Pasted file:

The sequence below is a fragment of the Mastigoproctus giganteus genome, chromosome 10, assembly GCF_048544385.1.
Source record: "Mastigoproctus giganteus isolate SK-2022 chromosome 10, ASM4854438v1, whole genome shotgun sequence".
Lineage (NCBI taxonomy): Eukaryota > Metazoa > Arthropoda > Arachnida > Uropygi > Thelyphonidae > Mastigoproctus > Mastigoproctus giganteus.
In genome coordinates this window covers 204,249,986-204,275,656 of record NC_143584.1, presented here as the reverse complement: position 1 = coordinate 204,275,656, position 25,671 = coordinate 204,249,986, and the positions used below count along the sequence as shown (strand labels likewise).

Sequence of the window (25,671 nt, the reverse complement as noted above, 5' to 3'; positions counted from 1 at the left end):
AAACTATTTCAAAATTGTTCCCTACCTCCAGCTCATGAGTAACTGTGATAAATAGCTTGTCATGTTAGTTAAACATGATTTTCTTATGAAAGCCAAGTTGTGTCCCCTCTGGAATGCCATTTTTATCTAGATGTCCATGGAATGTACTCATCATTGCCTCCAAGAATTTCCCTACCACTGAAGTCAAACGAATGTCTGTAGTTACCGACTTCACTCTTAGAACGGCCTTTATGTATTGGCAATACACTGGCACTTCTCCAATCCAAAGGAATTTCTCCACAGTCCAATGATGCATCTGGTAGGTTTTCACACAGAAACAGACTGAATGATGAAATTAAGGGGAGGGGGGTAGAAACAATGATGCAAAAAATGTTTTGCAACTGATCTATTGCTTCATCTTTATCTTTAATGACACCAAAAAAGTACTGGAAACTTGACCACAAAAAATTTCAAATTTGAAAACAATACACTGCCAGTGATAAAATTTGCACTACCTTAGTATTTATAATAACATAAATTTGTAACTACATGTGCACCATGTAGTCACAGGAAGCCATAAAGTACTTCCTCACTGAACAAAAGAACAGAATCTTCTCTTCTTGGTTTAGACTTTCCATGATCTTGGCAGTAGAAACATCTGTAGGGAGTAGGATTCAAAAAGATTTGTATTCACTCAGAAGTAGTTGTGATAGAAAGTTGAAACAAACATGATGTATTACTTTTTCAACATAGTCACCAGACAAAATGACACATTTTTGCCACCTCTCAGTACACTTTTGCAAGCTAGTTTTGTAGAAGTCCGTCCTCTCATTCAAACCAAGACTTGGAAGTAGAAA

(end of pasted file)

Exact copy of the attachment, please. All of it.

The sequence below is a fragment of the Mastigoproctus giganteus genome, chromosome 10, assembly GCF_048544385.1.
Source record: "Mastigoproctus giganteus isolate SK-2022 chromosome 10, ASM4854438v1, whole genome shotgun sequence".
Lineage (NCBI taxonomy): Eukaryota > Metazoa > Arthropoda > Arachnida > Uropygi > Thelyphonidae > Mastigoproctus > Mastigoproctus giganteus.
In genome coordinates this window covers 204,249,986-204,275,656 of record NC_143584.1, presented here as the reverse complement: position 1 = coordinate 204,275,656, position 25,671 = coordinate 204,249,986, and the positions used below count along the sequence as shown (strand labels likewise).

Sequence of the window (25,671 nt, the reverse complement as noted above, 5' to 3'; positions counted from 1 at the left end):
AAACTATTTCAAAATTGTTCCCTACCTCCAGCTCATGAGTAACTGTGATAAATAGCTTGTCATGTTAGTTAAACATGATTTTCTTATGAAAGCCAAGTTGTGTCCCCTCTGGAATGCCATTTTTATCTAGATGTCCATGGAATGTACTCATCATTGCCTCCAAGAATTTCCCTACCACTGAAGTCAAACGAATGTCTGTAGTTACCGACTTCACTCTTAGAACGGCCTTTATGTATTGGCAATACACTGGCACTTCTCCAATCCAAAGGAATTTCTCCACAGTCCAATGATGCATCTGGTAGGTTTTCACACAGAAACAGACTGAATGATGAAATTAAGGGGAGGGGGGTAGAAACAATGATGCAAAAAATGTTTTGCAACTGATCTATTGCTTCATCTTTATCTTTAATGACACCAAAAAAGTACTGGAAACTTGACCACAAAAAATTTCAAATTTGAAAACAATACACTGCCAGTGATAAAATTTGCACTACCTTAGTATTTATAATAACATAAATTTGTAACTACATGTGCACCATGTAGTCACAGGAAGCCATAAAGTACTTCCTCACTGAACAAAAGAACAGAATCTTCTCTTCTTGGTTTAGACTTTCCATGATCTTGGCAGTAGAAACATCTGTAGGGAGTAGGATTCAAAAAGATTTGTATTCACTCAGAAGTAGTTGTGATAGAAAGTTGAAACAAACATGATGTATTACTTTTTCAACATAGTCACCAGACAAAATGACACATTTTTGCCACCTCTCAGTACACTTTTGCAAGCTAGTTTTGTAGAAGTCCGTCCTCTCATTCAAACCAAGACTTGGAAGTAGAAA